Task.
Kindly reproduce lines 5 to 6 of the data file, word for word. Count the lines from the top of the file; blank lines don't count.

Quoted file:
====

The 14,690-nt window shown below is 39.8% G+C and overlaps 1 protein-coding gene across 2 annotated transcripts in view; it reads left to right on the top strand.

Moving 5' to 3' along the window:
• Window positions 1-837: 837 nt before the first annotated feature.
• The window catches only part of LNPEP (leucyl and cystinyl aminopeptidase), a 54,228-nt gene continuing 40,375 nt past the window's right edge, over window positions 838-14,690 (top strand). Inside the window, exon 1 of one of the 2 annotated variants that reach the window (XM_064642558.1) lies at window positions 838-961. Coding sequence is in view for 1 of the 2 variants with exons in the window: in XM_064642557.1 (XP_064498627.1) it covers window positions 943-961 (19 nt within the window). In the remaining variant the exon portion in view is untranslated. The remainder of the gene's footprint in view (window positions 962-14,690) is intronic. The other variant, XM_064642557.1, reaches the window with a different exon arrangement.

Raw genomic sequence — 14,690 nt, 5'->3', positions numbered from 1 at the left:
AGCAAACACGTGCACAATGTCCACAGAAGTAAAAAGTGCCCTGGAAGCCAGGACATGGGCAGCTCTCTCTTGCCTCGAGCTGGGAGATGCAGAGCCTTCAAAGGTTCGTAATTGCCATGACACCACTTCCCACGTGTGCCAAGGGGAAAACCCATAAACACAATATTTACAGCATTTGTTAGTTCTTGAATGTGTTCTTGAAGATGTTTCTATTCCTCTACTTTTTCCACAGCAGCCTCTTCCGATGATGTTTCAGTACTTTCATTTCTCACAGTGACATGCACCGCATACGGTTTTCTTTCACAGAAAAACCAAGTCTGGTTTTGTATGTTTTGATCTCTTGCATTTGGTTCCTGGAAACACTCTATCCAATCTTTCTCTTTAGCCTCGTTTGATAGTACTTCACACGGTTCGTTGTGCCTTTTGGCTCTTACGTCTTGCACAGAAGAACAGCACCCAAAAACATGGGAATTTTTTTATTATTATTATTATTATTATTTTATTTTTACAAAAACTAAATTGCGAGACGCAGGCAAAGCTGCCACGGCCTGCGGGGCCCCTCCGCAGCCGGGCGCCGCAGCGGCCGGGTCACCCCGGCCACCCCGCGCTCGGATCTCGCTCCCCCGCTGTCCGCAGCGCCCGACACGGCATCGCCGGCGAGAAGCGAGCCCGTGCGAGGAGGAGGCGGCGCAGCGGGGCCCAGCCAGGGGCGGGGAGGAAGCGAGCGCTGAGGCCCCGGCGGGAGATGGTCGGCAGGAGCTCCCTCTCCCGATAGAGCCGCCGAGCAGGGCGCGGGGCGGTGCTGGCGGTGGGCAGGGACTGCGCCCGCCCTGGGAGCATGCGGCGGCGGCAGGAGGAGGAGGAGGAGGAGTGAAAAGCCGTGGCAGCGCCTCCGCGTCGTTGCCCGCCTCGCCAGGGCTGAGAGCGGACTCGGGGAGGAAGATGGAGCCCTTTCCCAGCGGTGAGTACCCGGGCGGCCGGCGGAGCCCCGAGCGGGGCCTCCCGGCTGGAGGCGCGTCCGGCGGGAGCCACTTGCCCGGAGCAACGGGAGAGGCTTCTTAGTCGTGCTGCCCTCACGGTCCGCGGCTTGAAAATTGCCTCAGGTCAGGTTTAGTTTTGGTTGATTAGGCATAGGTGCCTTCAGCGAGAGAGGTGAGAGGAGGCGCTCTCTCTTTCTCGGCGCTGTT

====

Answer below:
Raw genomic sequence — 14,690 nt, 5'->3', positions numbered from 1 at the left:
AGCAAACACGTGCACAATGTCCACAGAAGTAAAAAGTGCCCTGGAAGCCAGGACATGGGCAGCTCTCTCTTGCCTCGAGCTGGGAGATGCAGAGCCTTCAAAGGTTCGTAATTGCCATGACACCACTTCCCACGTGTGCCAAGGGGAAAACCCATAAACACAATATTTACAGCATTTGTTAGTTCTTGAATGTGTTCTTGAAGATGTTTCTATTCCTCTACTTTTTCCACAGCAGCCTCTTCCGATGATGTTTCAGTACTTTCATTTCTCACAGTGACATGCACCGCATACGGTTTTCTTTCACAGAAAAACCAAGTCTGGTTTTGTATGTTTTGATCTCTTGCATTTGGTTCCTGGAAACACTCTATCCAATCTTTCTCTTTAGCCTCGTTTGATAGTACTTCACACGGTTCGTTGTGCCTTTTGGCTCTTACGTCTTGCACAGAAGAACAGCACCCAAAAACATGGGAATTTTTTTATTATTATTATTATTATTATTTTATTTTTACAAAAACTAAATTGCGAGACGCAGGCAAAGCTGCCACGGCCTGCGGGGCCCCTCCGCAGCCGGGCGCCGCAGCGGCCGGGTCACCCCGGCCACCCCGCGCTCGGATCTCGCTCCCCCGCTGTCCGCAGCGCCCGACACGGCATCGCCGGCGAGAAGCGAGCCCGTGCGAGGAGGAGGCGGCGCAGCGGGGCCCAGCCAGGGGCGGGGAGGAAGCGAGCGCTGAGGCCCCGGCGGGAGATGGTCGGCAGGAGCTCCCTCTCCCGATAGAGCCGCCGAGCAGGGCGCGGGGCGGTGCTGGCGGTGGGCAGGGACTGCGCCCGCCCTGGGAGCATGCGGCGGCGGCAGGAGGAGGAGGAGGAGGAGTGAAAAGCCGTGGCAGCGCCTCCGCGTCGTTGCCCGCCTCGCCAGGGCTGAGAGCGGACTCGGGGAGGAAGATGGAGCCCTTTCCCAGCGGTGAGTACCCGGGCGGCCGGCGGAGCCCCGAGCGGGGCCTCCCGGCTGGAGGCGCGTCCGGCGGGAGCCACTTGCCCGGAGCAACGGGAGAGGCTTCTTAGTCGTGCTGCCCTCACGGTCCGCGGCTTGAAAATTGCCTCAGGTCAGGTTTAGTTTTGGTTGATTAGGCATAGGTGCCTTCAGCGAGAGAGGTGAGAGGAGGCGCTCTCTCTTTCTCGGCGCTGTT